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Kelly1101
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quote:
Originally posted by DustinDopps:
Kelly - I'm with you on "Invasive Procedures." I didn't like it much at all, and remember finding a lot of typos in it. At the time, I thought "Must be Aaron Johnston's input that killed it."

However... I'm about 2/3 of the way through "Earth Unaware" and it is fantastic. Seriously, it is so engaging that I keep having to remind myself that it takes place in the "Ender's Game" universe. So now my opinion of Aaron Johnston has changed completely. I guess I just didn't like "Invasive" on it's own merits.

The new book feels like true sci-fi, sort of a mix of the Gateway novels by Frederick Pohl and something Ben Bova would have written. The tech is legitimate-sounding and it is full of high-tension and drama.

I'm already lamenting the fact that this book will be done in a day or so and I'll be stuck waiting again for the next one.

Sold. I'll pick it up.
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millernumber1
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Yay! I also went back and reread Shadows in Flight - it's been a good year (at least in quantity) for Ender fans, and if you're a fan like me, it's been a good year in quality as well!
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Kelly1101
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Just finished the book. LOVED it. Really really really liked it. And I was not fond at all of Shadows in Flight. This felt much better for me, possibly because the characters are fresh, the universe itself seems fresh-- different tech, different political and economic situations, etc--, it seemed like a story in its own right instead of the stepping-stone that Shadows in Flight felt like.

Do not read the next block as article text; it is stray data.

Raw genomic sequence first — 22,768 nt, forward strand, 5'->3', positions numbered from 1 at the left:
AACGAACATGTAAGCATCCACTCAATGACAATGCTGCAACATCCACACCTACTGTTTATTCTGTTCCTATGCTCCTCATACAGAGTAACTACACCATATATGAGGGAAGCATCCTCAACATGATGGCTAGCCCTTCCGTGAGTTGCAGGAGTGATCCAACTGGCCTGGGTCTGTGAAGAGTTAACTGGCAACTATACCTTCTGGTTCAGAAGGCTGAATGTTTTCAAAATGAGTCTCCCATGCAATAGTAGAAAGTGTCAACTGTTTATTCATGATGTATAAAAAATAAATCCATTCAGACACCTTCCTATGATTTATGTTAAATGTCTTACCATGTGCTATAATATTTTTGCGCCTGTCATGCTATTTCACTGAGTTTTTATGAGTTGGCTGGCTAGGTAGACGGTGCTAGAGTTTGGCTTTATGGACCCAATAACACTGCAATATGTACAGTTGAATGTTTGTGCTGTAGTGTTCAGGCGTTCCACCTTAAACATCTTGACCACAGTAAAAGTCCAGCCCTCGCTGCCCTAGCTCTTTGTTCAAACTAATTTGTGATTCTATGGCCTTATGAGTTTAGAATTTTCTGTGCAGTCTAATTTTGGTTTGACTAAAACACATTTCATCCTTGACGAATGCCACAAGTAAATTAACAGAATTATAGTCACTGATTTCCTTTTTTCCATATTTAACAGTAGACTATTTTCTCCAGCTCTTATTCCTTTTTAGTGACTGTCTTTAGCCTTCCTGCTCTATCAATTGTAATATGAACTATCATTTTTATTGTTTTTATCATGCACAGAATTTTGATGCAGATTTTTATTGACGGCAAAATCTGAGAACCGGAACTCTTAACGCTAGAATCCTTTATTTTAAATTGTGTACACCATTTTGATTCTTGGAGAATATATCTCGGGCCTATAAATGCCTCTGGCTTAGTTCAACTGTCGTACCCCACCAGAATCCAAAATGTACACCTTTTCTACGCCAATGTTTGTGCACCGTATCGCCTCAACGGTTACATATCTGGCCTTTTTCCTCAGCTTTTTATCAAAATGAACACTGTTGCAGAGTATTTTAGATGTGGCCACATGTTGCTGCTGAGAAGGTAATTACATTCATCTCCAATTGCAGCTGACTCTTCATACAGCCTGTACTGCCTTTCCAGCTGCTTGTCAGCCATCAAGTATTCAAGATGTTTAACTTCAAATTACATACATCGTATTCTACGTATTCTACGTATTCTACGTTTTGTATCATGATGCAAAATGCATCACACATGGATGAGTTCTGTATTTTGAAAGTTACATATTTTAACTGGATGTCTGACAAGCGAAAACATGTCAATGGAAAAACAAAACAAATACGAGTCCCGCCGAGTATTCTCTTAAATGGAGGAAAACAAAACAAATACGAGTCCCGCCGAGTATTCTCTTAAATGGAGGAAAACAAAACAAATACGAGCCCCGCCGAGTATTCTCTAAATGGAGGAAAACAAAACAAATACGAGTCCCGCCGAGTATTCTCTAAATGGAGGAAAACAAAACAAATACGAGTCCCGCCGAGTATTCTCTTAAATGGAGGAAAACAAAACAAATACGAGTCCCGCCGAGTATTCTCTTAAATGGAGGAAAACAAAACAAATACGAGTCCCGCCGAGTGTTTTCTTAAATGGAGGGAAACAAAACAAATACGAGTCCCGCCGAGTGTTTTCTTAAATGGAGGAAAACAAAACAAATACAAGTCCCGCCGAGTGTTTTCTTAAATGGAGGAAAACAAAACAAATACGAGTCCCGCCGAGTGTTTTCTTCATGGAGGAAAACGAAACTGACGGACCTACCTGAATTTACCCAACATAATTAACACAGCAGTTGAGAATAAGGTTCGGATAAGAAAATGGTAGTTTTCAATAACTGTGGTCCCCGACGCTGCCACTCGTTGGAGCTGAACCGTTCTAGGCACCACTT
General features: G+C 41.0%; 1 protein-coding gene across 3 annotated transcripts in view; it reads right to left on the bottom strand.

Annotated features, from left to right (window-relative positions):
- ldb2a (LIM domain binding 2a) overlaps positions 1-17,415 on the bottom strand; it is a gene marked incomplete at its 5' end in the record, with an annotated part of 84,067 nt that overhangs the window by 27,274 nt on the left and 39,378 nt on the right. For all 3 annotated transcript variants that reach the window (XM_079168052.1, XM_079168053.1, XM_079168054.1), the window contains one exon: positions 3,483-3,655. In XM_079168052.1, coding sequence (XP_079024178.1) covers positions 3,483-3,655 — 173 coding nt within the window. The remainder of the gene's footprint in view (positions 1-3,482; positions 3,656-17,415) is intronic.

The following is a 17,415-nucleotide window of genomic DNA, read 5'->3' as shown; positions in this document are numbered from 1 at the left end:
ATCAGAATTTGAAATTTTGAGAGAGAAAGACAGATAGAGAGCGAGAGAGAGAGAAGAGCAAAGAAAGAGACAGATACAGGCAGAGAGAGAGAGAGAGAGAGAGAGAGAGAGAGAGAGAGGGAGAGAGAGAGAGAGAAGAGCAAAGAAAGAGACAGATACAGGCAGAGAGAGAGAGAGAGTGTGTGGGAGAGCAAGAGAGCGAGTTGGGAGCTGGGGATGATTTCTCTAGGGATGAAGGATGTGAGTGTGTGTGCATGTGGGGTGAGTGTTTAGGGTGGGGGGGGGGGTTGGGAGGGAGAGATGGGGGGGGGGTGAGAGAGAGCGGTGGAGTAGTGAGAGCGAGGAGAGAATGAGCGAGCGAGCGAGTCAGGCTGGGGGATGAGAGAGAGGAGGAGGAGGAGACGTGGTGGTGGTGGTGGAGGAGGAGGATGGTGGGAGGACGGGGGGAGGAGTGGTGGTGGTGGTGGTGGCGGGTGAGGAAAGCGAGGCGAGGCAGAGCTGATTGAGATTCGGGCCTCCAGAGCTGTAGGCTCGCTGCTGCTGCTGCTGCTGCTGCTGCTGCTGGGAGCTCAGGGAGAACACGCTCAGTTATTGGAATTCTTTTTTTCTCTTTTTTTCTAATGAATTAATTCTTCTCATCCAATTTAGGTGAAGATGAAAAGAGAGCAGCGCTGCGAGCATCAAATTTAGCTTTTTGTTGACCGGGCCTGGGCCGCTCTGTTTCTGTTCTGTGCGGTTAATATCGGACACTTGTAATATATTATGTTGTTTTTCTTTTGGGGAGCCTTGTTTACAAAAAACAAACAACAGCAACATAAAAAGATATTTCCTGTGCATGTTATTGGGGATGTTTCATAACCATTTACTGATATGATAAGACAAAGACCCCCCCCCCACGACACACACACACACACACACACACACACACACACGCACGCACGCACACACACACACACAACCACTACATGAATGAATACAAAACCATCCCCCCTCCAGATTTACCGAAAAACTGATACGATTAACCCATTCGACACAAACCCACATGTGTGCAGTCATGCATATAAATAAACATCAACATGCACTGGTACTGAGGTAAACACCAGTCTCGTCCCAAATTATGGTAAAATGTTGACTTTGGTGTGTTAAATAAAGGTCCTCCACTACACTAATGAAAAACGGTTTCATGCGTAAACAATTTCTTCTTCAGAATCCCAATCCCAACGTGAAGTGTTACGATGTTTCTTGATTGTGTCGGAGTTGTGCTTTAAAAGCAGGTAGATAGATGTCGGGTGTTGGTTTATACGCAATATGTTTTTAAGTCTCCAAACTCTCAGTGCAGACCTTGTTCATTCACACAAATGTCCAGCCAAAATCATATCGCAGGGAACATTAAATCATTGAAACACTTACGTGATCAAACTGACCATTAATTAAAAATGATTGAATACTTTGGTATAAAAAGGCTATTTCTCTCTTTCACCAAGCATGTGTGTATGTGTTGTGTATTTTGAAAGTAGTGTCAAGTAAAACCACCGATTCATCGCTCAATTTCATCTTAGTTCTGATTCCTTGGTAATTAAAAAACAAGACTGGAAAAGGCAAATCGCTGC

*SPOILERS BELOW*


The chapter with Mazer made me just about scream with frustration. That was so messed up.
I really like what they've done with Lem-- you want to despise him but at the same time you feel some kind of understanding or sympathy with him. Not a heavy-handed "bad guy" vibe at all.
I had to get excited when they first came face-to-face with a formic. That brought me back to reality that this IS the EG universe.
Only complaint was the length. Far too short. I want more.

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DustinDopps
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Yay! When you posted "Sold. I'll pick it up." I was afraid you'd end up hating it and would blame me for over-hyping. I'm glad you liked it as much as I did!
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millernumber1
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So glad you liked it. It really is a great start to the story!
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Dread Pendragon
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When I got done with the last Game of Thrones audiobook I looked at audible and noticed a new OSC book, Earth Unaware.

I was around 2 hours into it before I recognized a name (Mazer Rackham) realized it was from the Enderverse!

Loved it, but it was short.

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dansigal
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Loved it, but it was short. [/QB][/QUOTE]